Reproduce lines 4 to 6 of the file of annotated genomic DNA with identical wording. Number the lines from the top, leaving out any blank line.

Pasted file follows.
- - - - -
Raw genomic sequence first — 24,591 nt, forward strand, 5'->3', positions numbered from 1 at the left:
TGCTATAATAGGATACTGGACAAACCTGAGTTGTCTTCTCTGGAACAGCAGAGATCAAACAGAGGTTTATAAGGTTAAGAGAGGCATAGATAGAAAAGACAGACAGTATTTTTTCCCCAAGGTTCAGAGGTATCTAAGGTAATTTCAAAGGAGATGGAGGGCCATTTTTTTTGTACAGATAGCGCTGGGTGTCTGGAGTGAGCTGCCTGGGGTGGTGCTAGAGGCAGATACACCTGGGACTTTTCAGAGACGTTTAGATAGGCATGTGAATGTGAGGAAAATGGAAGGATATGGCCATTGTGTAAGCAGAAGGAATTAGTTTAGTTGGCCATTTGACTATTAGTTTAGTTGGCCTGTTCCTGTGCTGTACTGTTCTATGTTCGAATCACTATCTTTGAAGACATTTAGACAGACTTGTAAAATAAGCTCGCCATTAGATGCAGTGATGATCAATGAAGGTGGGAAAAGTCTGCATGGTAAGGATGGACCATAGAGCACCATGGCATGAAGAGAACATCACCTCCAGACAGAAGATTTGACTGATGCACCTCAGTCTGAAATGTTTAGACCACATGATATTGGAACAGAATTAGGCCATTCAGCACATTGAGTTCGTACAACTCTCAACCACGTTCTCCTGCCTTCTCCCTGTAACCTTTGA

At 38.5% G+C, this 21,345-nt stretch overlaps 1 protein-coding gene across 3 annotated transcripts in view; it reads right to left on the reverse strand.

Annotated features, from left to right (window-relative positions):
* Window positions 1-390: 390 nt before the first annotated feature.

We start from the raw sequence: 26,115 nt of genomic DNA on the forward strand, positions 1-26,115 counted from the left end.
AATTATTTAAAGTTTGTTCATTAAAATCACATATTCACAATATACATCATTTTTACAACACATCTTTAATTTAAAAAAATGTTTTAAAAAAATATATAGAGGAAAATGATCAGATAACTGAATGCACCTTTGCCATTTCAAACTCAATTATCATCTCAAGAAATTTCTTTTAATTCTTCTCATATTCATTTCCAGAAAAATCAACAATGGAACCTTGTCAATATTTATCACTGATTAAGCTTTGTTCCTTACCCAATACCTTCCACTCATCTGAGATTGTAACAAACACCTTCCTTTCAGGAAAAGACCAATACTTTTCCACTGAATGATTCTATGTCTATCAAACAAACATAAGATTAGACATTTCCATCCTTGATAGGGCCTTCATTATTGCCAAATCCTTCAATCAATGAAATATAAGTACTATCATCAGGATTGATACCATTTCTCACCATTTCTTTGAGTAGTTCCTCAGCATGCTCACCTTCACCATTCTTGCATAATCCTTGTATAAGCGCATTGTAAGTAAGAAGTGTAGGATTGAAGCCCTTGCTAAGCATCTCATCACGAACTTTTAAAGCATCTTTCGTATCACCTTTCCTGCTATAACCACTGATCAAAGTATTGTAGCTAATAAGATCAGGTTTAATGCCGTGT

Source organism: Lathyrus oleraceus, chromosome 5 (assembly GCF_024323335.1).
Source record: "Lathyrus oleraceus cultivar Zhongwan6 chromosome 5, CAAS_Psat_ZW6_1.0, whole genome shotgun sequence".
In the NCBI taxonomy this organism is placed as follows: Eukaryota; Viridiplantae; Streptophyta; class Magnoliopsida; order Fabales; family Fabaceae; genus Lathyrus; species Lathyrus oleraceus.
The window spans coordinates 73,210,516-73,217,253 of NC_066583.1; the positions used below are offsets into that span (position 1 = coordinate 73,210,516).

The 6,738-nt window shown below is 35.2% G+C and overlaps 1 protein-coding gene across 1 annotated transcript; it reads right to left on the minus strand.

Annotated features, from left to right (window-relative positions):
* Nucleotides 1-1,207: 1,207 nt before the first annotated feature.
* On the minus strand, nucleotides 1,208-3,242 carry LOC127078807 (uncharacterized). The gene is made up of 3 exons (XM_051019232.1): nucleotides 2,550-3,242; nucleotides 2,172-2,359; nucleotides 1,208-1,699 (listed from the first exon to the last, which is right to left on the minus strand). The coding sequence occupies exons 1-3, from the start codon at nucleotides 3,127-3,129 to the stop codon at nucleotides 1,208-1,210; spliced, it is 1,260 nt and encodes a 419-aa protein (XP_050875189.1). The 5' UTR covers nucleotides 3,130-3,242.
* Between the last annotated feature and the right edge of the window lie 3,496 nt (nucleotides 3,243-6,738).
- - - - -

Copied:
Annotated features, from left to right (window-relative positions):
* Window positions 1-390: 390 nt before the first annotated feature.

We start from the raw sequence: 26,115 nt of genomic DNA on the forward strand, positions 1-26,115 counted from the left end.